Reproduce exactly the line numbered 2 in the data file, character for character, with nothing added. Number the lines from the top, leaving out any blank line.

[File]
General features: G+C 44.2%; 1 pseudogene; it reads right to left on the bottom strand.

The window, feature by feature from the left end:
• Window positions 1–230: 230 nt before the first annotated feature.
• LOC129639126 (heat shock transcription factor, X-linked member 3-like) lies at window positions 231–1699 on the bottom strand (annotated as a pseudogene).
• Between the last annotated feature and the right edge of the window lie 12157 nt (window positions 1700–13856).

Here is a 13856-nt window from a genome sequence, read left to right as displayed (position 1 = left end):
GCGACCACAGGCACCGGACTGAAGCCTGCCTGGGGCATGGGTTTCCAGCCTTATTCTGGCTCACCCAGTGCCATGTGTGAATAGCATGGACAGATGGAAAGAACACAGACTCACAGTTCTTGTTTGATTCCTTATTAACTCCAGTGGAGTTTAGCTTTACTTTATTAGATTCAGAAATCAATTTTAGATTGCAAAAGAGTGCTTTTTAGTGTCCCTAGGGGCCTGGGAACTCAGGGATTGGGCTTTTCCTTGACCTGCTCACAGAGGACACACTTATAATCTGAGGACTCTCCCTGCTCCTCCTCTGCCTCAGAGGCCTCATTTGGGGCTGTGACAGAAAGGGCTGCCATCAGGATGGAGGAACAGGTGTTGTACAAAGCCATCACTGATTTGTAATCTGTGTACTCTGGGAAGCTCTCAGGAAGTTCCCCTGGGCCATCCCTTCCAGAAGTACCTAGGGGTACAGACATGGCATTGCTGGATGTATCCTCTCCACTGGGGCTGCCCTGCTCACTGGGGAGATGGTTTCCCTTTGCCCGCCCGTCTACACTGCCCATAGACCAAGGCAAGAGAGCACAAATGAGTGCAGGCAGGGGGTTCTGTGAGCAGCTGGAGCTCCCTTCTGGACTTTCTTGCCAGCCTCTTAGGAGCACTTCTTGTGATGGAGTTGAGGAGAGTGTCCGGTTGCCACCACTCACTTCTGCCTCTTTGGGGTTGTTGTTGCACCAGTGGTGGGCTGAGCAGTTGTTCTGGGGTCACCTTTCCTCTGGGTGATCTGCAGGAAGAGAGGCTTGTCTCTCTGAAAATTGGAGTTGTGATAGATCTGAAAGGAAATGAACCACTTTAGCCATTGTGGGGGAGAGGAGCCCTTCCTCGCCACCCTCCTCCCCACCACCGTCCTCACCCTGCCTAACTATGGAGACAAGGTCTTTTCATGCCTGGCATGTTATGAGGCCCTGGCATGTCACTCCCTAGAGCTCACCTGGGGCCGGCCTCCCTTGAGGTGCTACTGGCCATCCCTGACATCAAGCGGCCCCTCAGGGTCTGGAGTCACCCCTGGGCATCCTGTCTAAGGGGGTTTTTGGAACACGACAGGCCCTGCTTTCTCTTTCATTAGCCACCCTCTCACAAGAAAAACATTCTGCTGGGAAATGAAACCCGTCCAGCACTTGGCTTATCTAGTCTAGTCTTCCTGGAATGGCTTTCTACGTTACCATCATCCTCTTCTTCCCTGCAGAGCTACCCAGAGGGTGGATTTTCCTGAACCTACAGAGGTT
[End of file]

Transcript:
The window, feature by feature from the left end: